Nutrition-wise blog

Formulating fiber-rich foods

By Jennifer K. Nelson, R.D., L.D. and Katherine Zeratsky, R.D., L.D. June 13, 2009

Gritty drinks and giant pills used to be the only way to supplement the fiber in your diet. Now there are many more appealing options for getting extra fiber. Indeed, fiber seems to be in just about everything — from yogurt to white bread. Have you checked the ingredients on some of these "high-fiber" foods? If so, you've probably seen chicory root fiber — also called inulin — listed as one of the ingredients.

Inulin has health benefits similar to those of fiber in fruits, vegetables and whole grains:

  • Prevents constipation
  • Helps maintain healthy balance of bacteria in the colon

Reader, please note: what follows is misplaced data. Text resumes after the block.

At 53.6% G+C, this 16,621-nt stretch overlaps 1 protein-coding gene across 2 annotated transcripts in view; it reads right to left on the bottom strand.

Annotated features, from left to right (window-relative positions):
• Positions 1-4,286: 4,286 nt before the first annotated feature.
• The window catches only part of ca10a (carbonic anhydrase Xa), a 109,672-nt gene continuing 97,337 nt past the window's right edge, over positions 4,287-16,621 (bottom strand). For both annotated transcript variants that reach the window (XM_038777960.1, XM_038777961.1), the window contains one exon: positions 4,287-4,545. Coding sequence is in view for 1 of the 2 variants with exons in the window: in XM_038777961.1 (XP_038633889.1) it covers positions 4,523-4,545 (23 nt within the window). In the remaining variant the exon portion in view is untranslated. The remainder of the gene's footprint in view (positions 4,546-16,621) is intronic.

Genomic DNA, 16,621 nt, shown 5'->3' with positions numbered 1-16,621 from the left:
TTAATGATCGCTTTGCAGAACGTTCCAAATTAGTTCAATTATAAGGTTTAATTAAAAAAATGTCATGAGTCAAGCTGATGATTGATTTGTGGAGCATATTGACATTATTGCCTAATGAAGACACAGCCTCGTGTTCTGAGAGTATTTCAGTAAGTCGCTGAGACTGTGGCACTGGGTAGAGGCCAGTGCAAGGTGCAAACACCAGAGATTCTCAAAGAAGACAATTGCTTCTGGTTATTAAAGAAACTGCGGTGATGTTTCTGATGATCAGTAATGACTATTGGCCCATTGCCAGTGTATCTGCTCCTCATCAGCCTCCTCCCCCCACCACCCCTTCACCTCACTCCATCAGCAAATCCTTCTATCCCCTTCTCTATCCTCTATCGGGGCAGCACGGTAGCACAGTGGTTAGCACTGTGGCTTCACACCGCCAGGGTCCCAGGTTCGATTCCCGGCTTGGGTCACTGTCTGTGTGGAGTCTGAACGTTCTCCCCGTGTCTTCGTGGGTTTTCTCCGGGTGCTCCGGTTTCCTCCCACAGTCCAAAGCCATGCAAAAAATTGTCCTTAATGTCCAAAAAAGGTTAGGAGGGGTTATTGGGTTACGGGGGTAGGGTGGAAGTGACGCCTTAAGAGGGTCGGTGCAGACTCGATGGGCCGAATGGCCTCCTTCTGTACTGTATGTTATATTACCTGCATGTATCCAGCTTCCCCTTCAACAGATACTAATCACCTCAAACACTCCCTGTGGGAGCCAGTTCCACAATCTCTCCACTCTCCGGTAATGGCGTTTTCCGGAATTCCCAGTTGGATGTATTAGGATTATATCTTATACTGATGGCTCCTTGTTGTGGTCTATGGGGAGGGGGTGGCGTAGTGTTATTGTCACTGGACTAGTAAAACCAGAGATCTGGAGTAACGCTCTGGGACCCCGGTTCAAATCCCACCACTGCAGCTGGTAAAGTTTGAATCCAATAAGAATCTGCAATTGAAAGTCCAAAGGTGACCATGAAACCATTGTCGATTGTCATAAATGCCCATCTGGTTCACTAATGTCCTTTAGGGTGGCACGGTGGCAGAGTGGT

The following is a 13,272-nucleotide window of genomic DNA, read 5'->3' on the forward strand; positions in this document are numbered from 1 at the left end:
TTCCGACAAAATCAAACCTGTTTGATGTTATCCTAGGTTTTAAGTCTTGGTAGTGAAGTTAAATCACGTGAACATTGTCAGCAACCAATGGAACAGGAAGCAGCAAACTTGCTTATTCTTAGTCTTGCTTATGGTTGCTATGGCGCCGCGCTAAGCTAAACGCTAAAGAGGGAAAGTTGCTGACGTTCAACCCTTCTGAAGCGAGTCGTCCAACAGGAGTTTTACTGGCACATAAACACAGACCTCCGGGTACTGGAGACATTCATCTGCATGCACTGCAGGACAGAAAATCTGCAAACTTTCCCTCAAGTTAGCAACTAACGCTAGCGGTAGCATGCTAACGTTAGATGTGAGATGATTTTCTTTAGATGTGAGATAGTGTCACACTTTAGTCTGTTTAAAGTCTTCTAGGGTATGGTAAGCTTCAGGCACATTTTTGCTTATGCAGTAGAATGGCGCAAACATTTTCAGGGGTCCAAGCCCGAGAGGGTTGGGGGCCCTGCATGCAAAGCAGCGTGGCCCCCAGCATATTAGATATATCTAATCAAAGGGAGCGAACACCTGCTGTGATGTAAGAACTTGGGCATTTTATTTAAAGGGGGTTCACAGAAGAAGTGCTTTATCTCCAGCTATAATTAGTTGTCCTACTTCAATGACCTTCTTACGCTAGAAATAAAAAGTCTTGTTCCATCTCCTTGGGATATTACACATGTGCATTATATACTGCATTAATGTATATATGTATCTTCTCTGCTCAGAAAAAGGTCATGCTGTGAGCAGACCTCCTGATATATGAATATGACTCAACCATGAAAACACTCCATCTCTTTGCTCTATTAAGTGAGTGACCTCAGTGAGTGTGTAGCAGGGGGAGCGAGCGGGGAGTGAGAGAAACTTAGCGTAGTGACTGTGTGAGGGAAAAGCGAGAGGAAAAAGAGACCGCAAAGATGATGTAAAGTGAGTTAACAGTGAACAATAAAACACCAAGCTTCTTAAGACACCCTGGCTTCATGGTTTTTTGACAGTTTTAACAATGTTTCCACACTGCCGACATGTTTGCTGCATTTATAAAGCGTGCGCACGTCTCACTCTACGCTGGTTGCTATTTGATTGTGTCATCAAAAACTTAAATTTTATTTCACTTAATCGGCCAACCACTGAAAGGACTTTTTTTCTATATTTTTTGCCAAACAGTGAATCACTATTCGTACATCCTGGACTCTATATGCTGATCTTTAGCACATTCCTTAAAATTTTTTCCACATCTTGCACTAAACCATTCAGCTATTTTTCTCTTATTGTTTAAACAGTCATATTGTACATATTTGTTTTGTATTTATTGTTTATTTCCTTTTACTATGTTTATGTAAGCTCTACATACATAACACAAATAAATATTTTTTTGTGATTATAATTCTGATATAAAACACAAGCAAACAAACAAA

• Lowers blood cholesterol levels

But why is inulin added to so many foods? Because it adds fiber without adding unwanted taste or texture. Inulin also has the advantage of having a smooth, creamy feeling in our mouth like fat. So food manufacturers can use it as a fat replacement in ice creams, margarines and dressings. With these properties, it sneaks past us as undetected fiber in yogurt and other foods.

Sounds good, right? Sure, but you still need fruits, vegetables and whole grains in your diet. These whole foods offer much more than just fiber. They're rich in phytonutrients, antioxidants and other health-promoting, disease-fighting nutrients that you don't get from "extracted then added" fibers such as inulin.

What do think of food manufacturers finding ways to add fiber into any and all foods? Are these foods part of your diet? Or are you more traditional? I confess that I'm not planning on giving up my real fruit and yogurt breakfast any time soon.

June 13, 2009